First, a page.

Oli’s Big Topic: Increased presence is nothing without action

By Oli Pritchard February 10, 2023

We’re happy to see more police on the streets, but we’d also like to see crime go down. When a city loses respect for the police, chaos can ensue.

The extra police presence in Bogotá is welcome, but it requires action to see crime go down.
The extra police presence in Bogotá is welcome, but it requires action to see crime go down. Photo: Oli Pritchard

I wrote last week about Claudia López and her new police initiative. There are certainly more bobbies on the beat, at least to my eye, so it’s a cautious thumbs-up for now. However, having more police on the street is one thing – their effectiveness quite another. With so few laws enforced in the capital, is it any wonder that so many complain of a crimewave?

Crime in Bogotá is a perennial concern and it’s fair to say that it sometimes feels as though many people in this fine city somewhat overstate the crime level. There’s an element of that, to be sure, but the numbers themselves are sobering indeed. According to recent data from the Secretaría Distrital de Seguridad, Convivencia y Justicia, there were a thousand murders last year and over 12,000 robberies a month. In short, there’s no shortage of crime.

At times the police are spurred into action, and sometimes they move quickly. Note the sterling work inside Colombia and overseas to arrest John Poulus, prime suspect in the Valentina Trespalacios case. Feminist groups have pointed out, though, that the long arm of the law is rarely as quick with less high-profile cases. If it can be done for one suspect, what stops it being done for others?

Neither is this restricted to dramatic cases – even the most basic of laws are rarely enforced. For example, it’s common to see police in my local pocket park. However, that park is still filled with dog shit and benighted by litter. Adults use and damage the children’s playground, others use the foliage for their own piss party. Dogs are rarely leashed and cars ignore road signs, both of which cause accidents. All of this in front of groups of police who wilfully ignore their own police code – even when asked to intervene.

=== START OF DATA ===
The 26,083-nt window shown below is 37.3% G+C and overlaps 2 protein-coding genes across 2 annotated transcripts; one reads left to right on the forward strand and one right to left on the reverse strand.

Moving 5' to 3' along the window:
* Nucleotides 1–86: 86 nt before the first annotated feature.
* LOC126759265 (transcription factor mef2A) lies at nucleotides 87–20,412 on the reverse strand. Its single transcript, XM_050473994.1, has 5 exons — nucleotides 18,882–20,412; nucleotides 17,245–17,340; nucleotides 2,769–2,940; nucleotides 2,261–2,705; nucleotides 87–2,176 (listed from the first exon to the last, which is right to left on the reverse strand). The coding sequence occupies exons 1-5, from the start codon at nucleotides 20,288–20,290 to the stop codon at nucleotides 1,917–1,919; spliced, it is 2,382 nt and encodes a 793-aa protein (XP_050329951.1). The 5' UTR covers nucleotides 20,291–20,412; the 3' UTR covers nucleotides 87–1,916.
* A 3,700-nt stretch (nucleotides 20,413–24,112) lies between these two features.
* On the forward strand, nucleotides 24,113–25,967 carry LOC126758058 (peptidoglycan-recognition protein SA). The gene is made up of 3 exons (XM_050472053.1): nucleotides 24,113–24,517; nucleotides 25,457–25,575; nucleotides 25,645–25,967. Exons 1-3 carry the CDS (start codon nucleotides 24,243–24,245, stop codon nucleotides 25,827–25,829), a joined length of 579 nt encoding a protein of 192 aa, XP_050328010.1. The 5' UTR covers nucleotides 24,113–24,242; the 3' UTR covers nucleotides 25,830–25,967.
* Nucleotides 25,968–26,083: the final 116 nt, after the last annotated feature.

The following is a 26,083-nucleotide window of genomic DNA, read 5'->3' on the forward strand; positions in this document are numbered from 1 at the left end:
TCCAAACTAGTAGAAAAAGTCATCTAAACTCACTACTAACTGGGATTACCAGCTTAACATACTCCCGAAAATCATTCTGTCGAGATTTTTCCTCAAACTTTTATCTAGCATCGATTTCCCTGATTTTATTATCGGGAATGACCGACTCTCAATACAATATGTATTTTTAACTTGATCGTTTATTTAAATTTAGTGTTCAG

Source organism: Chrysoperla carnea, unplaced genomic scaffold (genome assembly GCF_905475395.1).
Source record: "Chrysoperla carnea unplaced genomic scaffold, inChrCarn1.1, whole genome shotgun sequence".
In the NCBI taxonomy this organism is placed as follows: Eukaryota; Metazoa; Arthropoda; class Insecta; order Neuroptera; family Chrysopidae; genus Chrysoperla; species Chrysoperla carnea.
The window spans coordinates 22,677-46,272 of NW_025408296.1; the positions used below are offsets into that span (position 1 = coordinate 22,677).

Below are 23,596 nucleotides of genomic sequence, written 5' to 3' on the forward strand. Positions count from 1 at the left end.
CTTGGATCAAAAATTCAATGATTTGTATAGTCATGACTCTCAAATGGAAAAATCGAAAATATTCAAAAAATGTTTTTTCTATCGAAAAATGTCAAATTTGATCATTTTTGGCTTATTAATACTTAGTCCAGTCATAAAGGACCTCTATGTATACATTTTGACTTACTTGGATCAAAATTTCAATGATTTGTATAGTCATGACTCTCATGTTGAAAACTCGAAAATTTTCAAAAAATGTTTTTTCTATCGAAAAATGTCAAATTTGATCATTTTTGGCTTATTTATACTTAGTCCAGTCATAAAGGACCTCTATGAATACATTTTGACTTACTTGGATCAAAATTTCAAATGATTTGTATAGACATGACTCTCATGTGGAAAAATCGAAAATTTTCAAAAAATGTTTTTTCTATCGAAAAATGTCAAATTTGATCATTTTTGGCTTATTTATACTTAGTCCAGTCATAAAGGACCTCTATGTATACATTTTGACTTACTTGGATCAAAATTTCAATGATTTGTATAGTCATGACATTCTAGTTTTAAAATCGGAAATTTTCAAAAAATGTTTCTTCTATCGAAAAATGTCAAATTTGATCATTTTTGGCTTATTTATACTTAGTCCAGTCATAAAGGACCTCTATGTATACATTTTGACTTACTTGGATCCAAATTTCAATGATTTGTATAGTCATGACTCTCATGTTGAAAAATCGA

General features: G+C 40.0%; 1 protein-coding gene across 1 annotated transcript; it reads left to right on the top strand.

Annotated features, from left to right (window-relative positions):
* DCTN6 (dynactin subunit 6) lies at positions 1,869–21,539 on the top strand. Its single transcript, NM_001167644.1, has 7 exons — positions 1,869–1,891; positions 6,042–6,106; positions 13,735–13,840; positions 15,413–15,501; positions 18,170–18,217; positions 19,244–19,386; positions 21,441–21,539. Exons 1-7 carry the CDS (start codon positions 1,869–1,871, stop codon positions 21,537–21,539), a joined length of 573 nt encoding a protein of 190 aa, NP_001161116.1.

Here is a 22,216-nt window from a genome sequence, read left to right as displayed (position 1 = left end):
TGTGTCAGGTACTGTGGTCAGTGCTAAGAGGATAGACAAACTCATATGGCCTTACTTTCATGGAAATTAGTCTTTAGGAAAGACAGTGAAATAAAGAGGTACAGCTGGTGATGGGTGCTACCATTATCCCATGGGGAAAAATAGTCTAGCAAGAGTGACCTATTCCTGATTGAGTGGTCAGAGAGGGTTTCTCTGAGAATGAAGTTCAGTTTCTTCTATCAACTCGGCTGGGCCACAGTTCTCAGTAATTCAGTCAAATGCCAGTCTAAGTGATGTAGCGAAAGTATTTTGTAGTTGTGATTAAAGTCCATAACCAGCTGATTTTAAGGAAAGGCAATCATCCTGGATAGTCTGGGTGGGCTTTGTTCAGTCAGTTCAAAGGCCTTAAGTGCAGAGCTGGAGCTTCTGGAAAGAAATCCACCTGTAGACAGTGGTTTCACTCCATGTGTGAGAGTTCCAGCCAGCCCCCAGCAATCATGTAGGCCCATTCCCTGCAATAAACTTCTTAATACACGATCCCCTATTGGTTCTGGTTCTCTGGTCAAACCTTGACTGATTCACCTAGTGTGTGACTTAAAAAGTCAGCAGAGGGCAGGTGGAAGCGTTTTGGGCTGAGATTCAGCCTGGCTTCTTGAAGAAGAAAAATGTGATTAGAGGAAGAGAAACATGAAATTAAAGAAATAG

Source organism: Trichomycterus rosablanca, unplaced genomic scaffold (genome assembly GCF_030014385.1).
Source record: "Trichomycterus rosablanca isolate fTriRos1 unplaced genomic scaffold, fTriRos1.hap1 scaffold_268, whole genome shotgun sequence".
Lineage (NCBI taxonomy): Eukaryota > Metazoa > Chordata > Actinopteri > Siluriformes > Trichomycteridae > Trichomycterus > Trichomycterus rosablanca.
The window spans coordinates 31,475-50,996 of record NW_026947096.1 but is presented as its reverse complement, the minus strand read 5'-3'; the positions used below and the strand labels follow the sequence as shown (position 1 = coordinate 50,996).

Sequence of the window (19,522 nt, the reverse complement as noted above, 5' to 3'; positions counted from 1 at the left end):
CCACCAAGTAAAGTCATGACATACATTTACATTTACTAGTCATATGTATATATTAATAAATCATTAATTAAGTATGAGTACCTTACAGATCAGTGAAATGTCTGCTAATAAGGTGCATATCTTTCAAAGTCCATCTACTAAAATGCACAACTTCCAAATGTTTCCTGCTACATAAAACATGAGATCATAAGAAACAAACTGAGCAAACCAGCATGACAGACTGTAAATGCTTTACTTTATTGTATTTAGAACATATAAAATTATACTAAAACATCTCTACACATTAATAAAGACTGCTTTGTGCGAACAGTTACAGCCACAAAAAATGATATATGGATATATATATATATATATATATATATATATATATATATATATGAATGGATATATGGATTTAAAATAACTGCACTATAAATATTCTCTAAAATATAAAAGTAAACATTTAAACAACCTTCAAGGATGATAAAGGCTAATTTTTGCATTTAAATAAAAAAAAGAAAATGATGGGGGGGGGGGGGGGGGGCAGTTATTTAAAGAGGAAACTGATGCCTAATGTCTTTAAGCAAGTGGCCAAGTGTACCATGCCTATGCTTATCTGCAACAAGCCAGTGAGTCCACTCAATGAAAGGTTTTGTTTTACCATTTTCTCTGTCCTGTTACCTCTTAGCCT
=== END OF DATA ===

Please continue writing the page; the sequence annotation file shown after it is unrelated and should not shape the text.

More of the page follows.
You don’t have to look far to find a Colombian complaining about the inefficiency of the police, and many would say the only difference between them and The Simpsons’ Wiggum is that they tend to be munching on empanadas and not doughnuts. You’ve no doubt seen it yourself, a group of officers at a station as naughtiness unfolds around them. There’s little control from on high, it would seem, and plenty of corruption in the force.

Police code made little difference

Back in 2016 we were concerned about that new police code, thinking that it represented a great loss of liberty and handed unwarranted powers to the police. Worse still, many of the rules were seemingly draconian and the fines enormous – up to a whole minimum salary for relatively minor offences. Today, that outrage seems hopelessly naïve – the code is basically ignored completely.

At heart, this comes down to respect. A police force that cannot command respect is one that will be ignored. I’m constantly amazed at the laissez faire attitude of many coppers here, as I’m used to a constabulary that will front up and be proactive when rules are broken. It doesn’t have to be a big deal. It can be enough to just let someone know that they’re in the wrong and need to change course. After all, once you know you can take the piss out of coppers, why not go on the rob?

Colombian lawmakers love to create new laws and do so at a rate of knots. Few of these laws are enforced in any sensible way, though, so why bother making them? There’s an argument that the police can’t enforce laws as the courts are overwhelmed and the jails full anyway. That’s understandable, but those are problems that can and should be sorted out, not naturally occurring phenomena outside the remit of humanity.

The stalking nightmares behind this, of course, are vigilantism and populism. As we enter a local election cycle, what more effective platform to stand on than ‘tough on crime’? It’s worked for many – the ‘world’s most popular dictator’ is not far away in El Salvador and he enjoys sky-high approval ratings
Closer to home, it’s a card that Uribe himself played to great effect, leading to horrible consequences such as the falsos positivos. Uribista former defence minister Diego Molano has a shockingly casual attitude to the deaths of his enemies and he threw his hat into the mayoral candidate ring this week. Let’s hope we can get on top of crime in a measured, reasonable manner rather than sliding towards chaos.